BIGBANG International Fan Blog
But I don’t want to go along with the idea that places the ‘man in a suit’ as either an offensive being or a controlled, conservative man. If we look back in history, there was the fantastic French cuff paired with the the wide collar dress shirt; there was Jean Cocteau, who knew how to naturally reconcile a surreal imagination; Andy Warhol, who spent his mornings creatively, his nights chasing pleasure at ‘Studio 54,’ all under the motto of ‘Labor and art are synonymous’; and John Lennon, who lived in the public eye with acts for humanity and personified the hippie lifestyle all in one. If I had to pick one person in the hotspot of Korean society, who personifies both the suit’s temperance and punk’s freedom, it would be TOP.
And indeed he did. In the drama ‘IRIS,’ TOP, who could show off his charisma just through his firmly closed lips, donned a fitted suit and gave us a peek at how he could effuse free inspiration just with his eyes. And the results, which is recorded through a colorful photo spread and simplistic interview, can be found here.
In a low voice, Andy Warhol would repetitively say, ‘Art is soon labor.’ He accumulated enormous wealth and did not hesitate to sell his work at ten times the value to collectors, and once he was satisfied with the ‘fruit of his labor,’ would run the night at New York’s legendary discotheque of the 1970’s ‘Studio 54’ with singer Debbie Harry and writer Truman Capote. Even on the night that he produced the legendary album ‘The Velvet Underground and Nico,’ even on the morning that he completed working on the art that would take the Rolling Stone’s aura up a notch, a few days before ‘Studio 54’ closed its doors because of a death due to cocaine overdose, while comforting the stout Truman Capote, Andy Warhol would be seen in vintage Italian shoes, a wide-set black tie, the symbol of the blue-colllar worker blue jeans, with a black jacket that mysteriously matched the entire ensemble, and no doubt in his Andy-Warhol-trademark makeup, staring straight ahead without shame.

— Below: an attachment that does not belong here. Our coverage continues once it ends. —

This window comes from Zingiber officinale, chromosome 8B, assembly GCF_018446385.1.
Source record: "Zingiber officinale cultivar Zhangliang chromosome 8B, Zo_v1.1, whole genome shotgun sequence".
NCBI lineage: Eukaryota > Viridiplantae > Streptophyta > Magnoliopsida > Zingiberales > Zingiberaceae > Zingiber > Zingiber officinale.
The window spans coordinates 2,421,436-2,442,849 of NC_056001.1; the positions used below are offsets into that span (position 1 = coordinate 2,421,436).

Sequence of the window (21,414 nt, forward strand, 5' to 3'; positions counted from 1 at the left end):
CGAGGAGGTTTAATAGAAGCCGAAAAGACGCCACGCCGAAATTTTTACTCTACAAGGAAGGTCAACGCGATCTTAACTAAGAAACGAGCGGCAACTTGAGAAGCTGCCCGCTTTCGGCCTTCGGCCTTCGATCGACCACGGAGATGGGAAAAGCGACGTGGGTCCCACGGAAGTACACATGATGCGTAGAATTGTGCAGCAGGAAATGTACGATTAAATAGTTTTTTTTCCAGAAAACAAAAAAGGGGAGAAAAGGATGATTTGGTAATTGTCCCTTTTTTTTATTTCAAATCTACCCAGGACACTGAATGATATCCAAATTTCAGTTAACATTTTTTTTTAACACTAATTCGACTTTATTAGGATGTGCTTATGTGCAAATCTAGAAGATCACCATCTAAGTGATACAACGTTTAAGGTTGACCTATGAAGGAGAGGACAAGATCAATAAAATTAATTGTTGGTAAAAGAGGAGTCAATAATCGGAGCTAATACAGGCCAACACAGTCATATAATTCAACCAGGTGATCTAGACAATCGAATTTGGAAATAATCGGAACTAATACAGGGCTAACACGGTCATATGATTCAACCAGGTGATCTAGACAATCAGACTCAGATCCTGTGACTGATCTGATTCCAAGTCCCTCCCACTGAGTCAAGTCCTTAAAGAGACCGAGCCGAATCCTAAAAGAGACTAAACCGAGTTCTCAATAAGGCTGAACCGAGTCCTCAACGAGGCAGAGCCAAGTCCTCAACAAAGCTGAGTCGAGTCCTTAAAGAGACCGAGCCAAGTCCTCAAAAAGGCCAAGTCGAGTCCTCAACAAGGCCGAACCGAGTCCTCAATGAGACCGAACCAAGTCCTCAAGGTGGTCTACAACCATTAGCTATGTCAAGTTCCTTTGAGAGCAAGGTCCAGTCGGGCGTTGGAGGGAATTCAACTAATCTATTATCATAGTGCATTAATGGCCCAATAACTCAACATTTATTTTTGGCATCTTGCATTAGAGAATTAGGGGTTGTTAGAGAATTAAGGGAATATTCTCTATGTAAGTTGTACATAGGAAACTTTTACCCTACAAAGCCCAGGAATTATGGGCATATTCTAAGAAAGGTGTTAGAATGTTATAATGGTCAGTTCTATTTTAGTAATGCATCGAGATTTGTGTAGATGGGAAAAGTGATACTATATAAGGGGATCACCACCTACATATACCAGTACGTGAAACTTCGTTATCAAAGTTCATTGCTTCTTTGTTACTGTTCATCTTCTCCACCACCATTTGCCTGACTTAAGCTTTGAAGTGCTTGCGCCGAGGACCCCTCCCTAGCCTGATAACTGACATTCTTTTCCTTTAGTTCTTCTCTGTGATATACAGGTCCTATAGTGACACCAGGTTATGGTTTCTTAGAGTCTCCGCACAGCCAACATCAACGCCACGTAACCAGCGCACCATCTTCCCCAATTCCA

Do you know why Arena called you out even while you’re being harassed by a murderous schedule? It’s because we thought TOP was the only figure who could simultaneously personify both the classic suit and the punk style.
"Ah, even just hearing it is a big burden. I don’t know much else but that as I face my mid-twenties, my personal style has undergone a change. For example in my teens I was crazy about street fashion that originated from hip-hop, so whenever I got some money I would feverishly collect sneakers. Now I tend to choose suits or accessories that have quality and are moderate. Even though my occupation is one that must stand at the forefront of trends, I rather distance myself from focusing on trends. That is what you would call irony. The reason is simple. One moment I realized that following trends is too easy. I realized how important ‘classic’ was for men. Especially in Korean society, the concepts ‘artistic sense’ and ‘hard temperance’ don’t mix well in general."
"I wonder too. Why is that? I mean, why do I prefer classic things even though I still want to be a free soul and widely avoid having people define me. Truthfully, I’ve lost myself in music to the point where I don’t have any interest in the rest of the world."
"People scold me saying, “You should also be aware of what’s going on in the world,” but I pay no attention. I use an iPhone but the only application I use is to send texts to my family members. I don’t go out on my free days because I don’t want to waste my energy for no reason. I want to use up all my energy in music. Of course, people would think I’m odd. (laughs) The day I let myself go in this way, the word ‘classic’ suddenly began to take its place inside of me."